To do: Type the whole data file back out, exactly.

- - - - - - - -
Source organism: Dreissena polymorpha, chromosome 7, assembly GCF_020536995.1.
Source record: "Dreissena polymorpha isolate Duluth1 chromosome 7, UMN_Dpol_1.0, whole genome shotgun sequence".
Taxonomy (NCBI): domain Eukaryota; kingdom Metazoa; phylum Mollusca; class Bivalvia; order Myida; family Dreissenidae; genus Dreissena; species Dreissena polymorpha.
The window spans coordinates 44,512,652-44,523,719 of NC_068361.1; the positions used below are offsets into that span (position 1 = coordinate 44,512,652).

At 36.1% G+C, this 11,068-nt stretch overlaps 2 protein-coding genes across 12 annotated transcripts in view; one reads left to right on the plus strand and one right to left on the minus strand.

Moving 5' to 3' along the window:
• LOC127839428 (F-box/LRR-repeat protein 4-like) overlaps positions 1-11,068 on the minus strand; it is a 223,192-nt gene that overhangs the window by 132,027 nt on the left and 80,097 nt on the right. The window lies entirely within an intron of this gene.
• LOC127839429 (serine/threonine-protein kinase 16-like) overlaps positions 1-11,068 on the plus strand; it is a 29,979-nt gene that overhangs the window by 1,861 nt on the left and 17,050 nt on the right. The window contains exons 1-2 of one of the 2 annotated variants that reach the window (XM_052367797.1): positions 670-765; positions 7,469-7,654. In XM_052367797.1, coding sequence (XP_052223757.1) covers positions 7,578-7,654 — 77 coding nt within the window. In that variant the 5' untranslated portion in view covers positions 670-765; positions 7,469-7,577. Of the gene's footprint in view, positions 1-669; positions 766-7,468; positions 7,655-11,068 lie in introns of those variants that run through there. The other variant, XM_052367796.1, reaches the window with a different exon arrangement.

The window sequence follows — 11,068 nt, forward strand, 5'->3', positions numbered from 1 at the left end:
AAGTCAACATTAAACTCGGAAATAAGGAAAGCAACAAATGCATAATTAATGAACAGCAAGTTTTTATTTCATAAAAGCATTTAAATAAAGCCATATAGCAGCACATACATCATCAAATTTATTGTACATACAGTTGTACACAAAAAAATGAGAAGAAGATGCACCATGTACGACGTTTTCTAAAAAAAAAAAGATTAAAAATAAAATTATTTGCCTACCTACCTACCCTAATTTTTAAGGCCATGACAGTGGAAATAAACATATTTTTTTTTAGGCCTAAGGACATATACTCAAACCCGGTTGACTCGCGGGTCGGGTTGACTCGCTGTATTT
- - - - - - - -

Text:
Source organism: Dreissena polymorpha, chromosome 7, assembly GCF_020536995.1.
Source record: "Dreissena polymorpha isolate Duluth1 chromosome 7, UMN_Dpol_1.0, whole genome shotgun sequence".
Taxonomy (NCBI): domain Eukaryota; kingdom Metazoa; phylum Mollusca; class Bivalvia; order Myida; family Dreissenidae; genus Dreissena; species Dreissena polymorpha.
The window spans coordinates 44,512,652-44,523,719 of NC_068361.1; the positions used below are offsets into that span (position 1 = coordinate 44,512,652).

At 36.1% G+C, this 11,068-nt stretch overlaps 2 protein-coding genes across 12 annotated transcripts in view; one reads left to right on the plus strand and one right to left on the minus strand.

Moving 5' to 3' along the window:
• LOC127839428 (F-box/LRR-repeat protein 4-like) overlaps positions 1-11,068 on the minus strand; it is a 223,192-nt gene that overhangs the window by 132,027 nt on the left and 80,097 nt on the right. The window lies entirely within an intron of this gene.
• LOC127839429 (serine/threonine-protein kinase 16-like) overlaps positions 1-11,068 on the plus strand; it is a 29,979-nt gene that overhangs the window by 1,861 nt on the left and 17,050 nt on the right. The window contains exons 1-2 of one of the 2 annotated variants that reach the window (XM_052367797.1): positions 670-765; positions 7,469-7,654. In XM_052367797.1, coding sequence (XP_052223757.1) covers positions 7,578-7,654 — 77 coding nt within the window. In that variant the 5' untranslated portion in view covers positions 670-765; positions 7,469-7,577. Of the gene's footprint in view, positions 1-669; positions 766-7,468; positions 7,655-11,068 lie in introns of those variants that run through there. The other variant, XM_052367796.1, reaches the window with a different exon arrangement.

The window sequence follows — 11,068 nt, forward strand, 5'->3', positions numbered from 1 at the left end:
AAGTCAACATTAAACTCGGAAATAAGGAAAGCAACAAATGCATAATTAATGAACAGCAAGTTTTTATTTCATAAAAGCATTTAAATAAAGCCATATAGCAGCACATACATCATCAAATTTATTGTACATACAGTTGTACACAAAAAAATGAGAAGAAGATGCACCATGTACGACGTTTTCTAAAAAAAAAAAGATTAAAAATAAAATTATTTGCCTACCTACCTACCCTAATTTTTAAGGCCATGACAGTGGAAATAAACATATTTTTTTTTAGGCCTAAGGACATATACTCAAACCCGGTTGACTCGCGGGTCGGGTTGACTCGCTGTATTT